Tanukichan Sundays Review for Northern Transmissions




Distortion has so often been a tool for aggression and fierce rock, that hearing it used to accent sorrow or even happiness is often a revelation. For Tanukichan’s newest release deep pits of reverb and chorus are ripped open by sharp guitars and taken to somewhere completely new. Though it’s overdone at times, this album serves as a tone-piece for an entire new sound.

As the dense walls of distortion fade out on “Lazy Love” a dreamy and slow vocal rock takes over to lull listeners into the dynamic sound palette that Tanukichan plays with. Every time it seems as though she’s about to hit a glossy flat-line, the song quickly descends into chambers of raw guitar that become more discordant than you could imagine. “The Best” brightens things up a little more for a song as rich with hope as it is melancholy. As brutally simple as its writing is, there’s so much weight to its emotional content that you’ll be overcome either way.

While the overt levels of fuzz and distortion are often a lot to take in with Tanukichan’s work, within tracks such as “Like The Sun” you can truly hear the melodic brilliance that lies underneath. Though her best work strikes a more clever and dynamic balance with volume, there’s something oddly powerful to her constant wash of effect-laden riffs. “Bitter Medicine” chugs out with the most palpable 80s influence on the record, while its bass hooks project a much more subdued punk energy. Here however Tanukichan brings her pop charm to the forefront as her glossy harmonies play with shimmering chorus in a wondrous dance.

All the subtlety of the rest of the album disappears on the blunt walls of fuzz in “Hunned Bandz” where Tanukichan lets her heavenly vocals provide a stark counterpoint to the otherwise abrasive noise. By giving her melodies such a harsh wall to play against, every note has more of a punch and feels as grimy as it is soft. While “Natural” does layer things rather than contrast them, there’s a saturated bliss to the sound she gets out of it. Jaded but perfectly happy, Tanukichan sun-drenches her guitars into a seemingly endless void she can play with.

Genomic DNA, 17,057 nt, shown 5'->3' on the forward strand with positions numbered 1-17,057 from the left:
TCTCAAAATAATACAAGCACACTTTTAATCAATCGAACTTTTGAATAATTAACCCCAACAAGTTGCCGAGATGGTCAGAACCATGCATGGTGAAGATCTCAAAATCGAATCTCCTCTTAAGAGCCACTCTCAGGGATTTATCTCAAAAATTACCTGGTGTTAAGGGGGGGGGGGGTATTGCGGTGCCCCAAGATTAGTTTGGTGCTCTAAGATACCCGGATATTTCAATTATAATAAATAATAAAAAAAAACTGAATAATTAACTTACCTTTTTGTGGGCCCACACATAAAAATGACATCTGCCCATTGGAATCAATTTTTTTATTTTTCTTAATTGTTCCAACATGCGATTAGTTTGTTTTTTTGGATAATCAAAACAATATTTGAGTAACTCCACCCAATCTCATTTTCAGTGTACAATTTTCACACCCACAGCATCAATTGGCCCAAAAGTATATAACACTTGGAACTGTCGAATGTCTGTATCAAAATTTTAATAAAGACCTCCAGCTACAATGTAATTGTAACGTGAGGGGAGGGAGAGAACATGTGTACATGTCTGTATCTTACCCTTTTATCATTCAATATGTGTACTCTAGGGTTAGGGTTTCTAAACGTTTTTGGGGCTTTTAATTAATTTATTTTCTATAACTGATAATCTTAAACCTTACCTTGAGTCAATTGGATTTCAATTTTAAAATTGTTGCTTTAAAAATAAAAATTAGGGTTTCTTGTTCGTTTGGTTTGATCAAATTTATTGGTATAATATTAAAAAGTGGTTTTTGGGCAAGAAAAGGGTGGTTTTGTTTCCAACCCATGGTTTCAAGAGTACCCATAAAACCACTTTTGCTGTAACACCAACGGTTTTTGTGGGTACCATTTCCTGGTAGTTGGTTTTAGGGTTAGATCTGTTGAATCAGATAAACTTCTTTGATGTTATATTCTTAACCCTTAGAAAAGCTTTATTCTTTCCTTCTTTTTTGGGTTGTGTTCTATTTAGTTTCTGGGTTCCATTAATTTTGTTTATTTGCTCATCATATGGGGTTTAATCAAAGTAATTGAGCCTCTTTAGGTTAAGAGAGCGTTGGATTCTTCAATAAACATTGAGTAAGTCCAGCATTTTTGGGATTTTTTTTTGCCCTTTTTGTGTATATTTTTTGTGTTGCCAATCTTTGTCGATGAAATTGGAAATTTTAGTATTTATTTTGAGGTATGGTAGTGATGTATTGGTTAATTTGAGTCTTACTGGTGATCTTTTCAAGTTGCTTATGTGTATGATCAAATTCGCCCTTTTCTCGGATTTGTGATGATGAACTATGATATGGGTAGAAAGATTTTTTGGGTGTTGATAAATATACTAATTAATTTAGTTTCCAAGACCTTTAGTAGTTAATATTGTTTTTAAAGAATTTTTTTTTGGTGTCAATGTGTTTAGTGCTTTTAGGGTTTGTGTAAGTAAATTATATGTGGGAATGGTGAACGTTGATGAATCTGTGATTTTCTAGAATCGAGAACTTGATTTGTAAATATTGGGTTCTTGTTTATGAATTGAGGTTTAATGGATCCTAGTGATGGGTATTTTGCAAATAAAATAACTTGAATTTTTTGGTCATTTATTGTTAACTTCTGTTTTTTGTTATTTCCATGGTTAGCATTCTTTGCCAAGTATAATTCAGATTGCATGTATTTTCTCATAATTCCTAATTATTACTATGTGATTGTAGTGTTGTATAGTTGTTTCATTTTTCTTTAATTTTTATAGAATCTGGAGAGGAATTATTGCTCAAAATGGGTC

Heading into the second half of the album, the sonic world present starts to become a greater pull in and of itself. Tracks like “The Blue Sky” while inherently sharp, just feel a little too melodically close to everything else to really stand out. Though “Sundays” even suffers from this to a degree, especially with its laid-back delivery, there’s something oddly chipper to it that stands out from the rest of the album. Here by not overdoing the distortion, there’s such a richness to the overall sound and melodies that it becomes intoxicating to hear the music at last uncovered from so much grungy weight.

Shifting her sound into hope and happiness, “Perfect” steps out like a new sun, while the dredges of the past hang in the corners. Using her vocals to pepper in a warmth sorely missing from most of the record, this track shows not all is lost for the singer. With a vintage sheen, the album closes out on “This Time” as a sense of triumph takes over her guitars and lets her synths show a new path for her to follow.

Words by Owen Maxwell



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